Lib Dems have shown that we can take responsibility in government and deliver results: we’ve got the economy back on track, cutting the deficit by half. We’ve cut taxes for 26 million working people and taken three million of the lowest earners out of income tax altogether. And we’ve won £5.5 billion in funding for our schools through the pupil premium.

In the next parliament, we will make sure that the recovery continues, but it has to be fair and sustainable. That’s why we would block unfair Tory cuts and likewise prevent unrealistic borrowing by Labour. No lurching to the right or the left, but taking the country forward together, in the centre ground.

I will stand up for the moderate majority, combining a stronger economy and a fairer society. That’s the message I am taking around Wealden, and I look forward to meeting you.

SOLOMON CURTIS (Labour):

At the age of 18 he is England’s second youngest parliamentary candidate.

He was born opposite the Houses of Parliament in St Thomas’ Hospital, London.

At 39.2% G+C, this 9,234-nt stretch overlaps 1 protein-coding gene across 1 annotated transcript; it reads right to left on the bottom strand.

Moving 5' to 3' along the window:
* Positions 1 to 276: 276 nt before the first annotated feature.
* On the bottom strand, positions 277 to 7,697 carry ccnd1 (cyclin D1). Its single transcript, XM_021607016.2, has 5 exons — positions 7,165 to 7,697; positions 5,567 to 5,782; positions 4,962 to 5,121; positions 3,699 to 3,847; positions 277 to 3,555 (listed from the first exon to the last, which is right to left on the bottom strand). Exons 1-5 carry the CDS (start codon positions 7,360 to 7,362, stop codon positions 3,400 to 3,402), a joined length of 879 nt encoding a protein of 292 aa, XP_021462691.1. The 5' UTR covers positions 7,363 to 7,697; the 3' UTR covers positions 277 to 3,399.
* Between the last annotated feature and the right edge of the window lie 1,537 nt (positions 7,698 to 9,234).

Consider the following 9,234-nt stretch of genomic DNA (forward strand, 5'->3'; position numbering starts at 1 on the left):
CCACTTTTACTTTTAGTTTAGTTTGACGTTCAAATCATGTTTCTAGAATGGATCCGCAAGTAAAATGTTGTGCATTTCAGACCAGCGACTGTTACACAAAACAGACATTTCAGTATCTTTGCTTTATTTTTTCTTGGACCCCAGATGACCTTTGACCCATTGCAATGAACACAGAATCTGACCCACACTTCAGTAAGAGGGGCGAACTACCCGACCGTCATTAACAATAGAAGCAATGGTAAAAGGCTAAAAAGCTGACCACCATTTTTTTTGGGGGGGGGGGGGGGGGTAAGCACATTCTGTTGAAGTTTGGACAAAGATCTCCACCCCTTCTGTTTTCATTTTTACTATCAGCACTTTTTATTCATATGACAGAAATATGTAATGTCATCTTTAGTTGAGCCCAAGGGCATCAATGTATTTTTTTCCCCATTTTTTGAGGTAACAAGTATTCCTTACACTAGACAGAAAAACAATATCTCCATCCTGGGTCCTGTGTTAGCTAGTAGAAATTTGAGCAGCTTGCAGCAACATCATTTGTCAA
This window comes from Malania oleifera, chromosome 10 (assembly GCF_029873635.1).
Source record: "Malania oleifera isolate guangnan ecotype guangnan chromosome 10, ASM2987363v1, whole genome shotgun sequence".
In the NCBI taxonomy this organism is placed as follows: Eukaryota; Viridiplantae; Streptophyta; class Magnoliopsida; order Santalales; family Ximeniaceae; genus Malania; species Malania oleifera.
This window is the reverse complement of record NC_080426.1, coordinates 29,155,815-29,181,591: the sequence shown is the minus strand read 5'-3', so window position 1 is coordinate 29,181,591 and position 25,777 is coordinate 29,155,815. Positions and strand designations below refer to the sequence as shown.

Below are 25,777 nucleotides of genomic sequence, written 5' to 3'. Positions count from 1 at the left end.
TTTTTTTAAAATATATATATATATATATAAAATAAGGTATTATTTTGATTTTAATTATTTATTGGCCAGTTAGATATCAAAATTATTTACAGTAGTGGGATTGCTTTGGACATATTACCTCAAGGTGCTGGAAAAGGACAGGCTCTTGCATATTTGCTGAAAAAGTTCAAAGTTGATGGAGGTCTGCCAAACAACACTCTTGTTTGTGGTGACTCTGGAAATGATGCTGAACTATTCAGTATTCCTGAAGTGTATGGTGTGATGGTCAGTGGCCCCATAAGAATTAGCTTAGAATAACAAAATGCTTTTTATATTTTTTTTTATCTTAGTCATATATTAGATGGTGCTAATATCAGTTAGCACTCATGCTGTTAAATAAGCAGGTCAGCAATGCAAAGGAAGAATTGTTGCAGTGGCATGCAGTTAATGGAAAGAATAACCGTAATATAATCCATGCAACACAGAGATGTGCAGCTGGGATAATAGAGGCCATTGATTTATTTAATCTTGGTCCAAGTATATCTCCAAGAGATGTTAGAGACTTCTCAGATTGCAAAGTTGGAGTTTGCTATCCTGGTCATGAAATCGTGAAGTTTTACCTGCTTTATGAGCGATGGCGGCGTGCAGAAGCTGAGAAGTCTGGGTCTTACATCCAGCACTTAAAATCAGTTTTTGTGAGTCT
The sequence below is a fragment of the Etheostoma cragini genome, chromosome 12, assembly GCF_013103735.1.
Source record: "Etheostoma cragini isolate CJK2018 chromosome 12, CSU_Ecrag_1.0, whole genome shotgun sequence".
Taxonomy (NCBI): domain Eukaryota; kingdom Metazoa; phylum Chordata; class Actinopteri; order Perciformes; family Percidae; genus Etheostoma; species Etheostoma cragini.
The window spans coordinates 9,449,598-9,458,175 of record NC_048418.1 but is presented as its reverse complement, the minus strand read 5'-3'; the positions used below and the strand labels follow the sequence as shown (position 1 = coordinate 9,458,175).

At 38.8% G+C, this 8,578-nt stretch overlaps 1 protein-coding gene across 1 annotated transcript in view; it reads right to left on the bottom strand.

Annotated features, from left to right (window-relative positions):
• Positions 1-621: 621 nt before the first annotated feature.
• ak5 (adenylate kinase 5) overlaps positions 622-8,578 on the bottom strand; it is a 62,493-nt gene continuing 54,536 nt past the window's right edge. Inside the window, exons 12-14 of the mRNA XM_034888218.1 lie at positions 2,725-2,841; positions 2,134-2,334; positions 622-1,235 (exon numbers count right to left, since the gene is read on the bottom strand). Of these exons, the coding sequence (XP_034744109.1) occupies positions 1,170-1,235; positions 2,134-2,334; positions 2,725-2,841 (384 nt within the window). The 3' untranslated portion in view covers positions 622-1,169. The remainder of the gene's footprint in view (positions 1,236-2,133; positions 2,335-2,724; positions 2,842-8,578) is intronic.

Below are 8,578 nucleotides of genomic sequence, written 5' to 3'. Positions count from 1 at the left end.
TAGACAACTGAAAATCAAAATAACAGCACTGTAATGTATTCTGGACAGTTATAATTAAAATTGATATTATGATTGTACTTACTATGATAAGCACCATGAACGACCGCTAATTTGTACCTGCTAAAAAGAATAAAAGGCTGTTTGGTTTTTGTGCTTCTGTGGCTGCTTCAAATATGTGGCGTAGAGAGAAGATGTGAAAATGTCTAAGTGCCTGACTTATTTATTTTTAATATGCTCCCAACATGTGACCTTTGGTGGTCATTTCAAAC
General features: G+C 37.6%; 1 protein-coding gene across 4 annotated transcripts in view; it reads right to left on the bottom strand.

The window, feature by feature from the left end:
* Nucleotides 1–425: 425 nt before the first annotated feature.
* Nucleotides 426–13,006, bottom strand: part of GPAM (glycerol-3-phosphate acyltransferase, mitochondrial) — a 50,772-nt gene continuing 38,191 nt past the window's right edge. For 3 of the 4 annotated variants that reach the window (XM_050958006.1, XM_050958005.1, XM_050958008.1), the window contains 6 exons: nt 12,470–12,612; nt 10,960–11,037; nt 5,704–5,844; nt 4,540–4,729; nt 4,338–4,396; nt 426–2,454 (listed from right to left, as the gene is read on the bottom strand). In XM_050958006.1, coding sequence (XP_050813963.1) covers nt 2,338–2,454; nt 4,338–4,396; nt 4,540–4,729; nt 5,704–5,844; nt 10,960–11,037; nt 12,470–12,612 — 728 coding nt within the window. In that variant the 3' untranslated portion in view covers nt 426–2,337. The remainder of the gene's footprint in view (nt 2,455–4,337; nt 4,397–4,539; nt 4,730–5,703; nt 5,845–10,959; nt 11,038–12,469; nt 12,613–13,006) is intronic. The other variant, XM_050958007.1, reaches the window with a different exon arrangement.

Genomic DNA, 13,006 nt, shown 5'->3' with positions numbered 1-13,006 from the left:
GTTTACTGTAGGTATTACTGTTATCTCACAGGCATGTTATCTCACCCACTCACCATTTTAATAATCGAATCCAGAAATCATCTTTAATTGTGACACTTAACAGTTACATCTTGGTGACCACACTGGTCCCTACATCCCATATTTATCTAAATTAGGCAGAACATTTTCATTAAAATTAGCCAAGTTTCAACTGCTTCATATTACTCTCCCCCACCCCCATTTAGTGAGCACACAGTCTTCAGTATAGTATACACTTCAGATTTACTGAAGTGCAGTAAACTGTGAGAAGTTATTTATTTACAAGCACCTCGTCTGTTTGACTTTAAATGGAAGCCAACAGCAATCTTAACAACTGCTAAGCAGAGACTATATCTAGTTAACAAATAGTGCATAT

He moved to Hastings at the age of two, where he attended nearby Robertsbridge Community College.

He later attended The Skinners’ School where he studied A Levels in Maths, History and Theatre Studies.

He unofficially joined the Labour Party (UK) at the young age of 12 and served as a Member of UK Youth Parliament in East Sussex between 2012 and 2014, where he spoke in the House of Commons chamber in November 2012.

He was later elected as the Vice Chair (Campaigns and Communications) of the British Youth Council in 2013, where he became responsible for the national Votes at 16 campaign.

He currently runs a marketing consultancy company, Project Participate, with three former UK Youth Parliament colleagues.

The Politics student had been combining his studies at the University of Sussex with canvassing in the constituency.

He said his degree has already taught him “a lot about issues in politics, and how policies really relate to the public”.

He said, “The British political history course has been really influential in shaping my campaign.

“With the 2015 election 70 years on from the Attlee government of 1945, which led to the creation of the NHS, I am keener than ever to recapture the mood of optimism, hope and aspiration.”

Speaking earlier this year, Mr Curtis said he wanted to bring something different to Westminster.

He said, “People are critical of how young I am and that I don’t have enough life experience for the job. But my view is that a MP’s job is to represent people and use your own experience to do that.

“We need a variety of MPs from different backgrounds.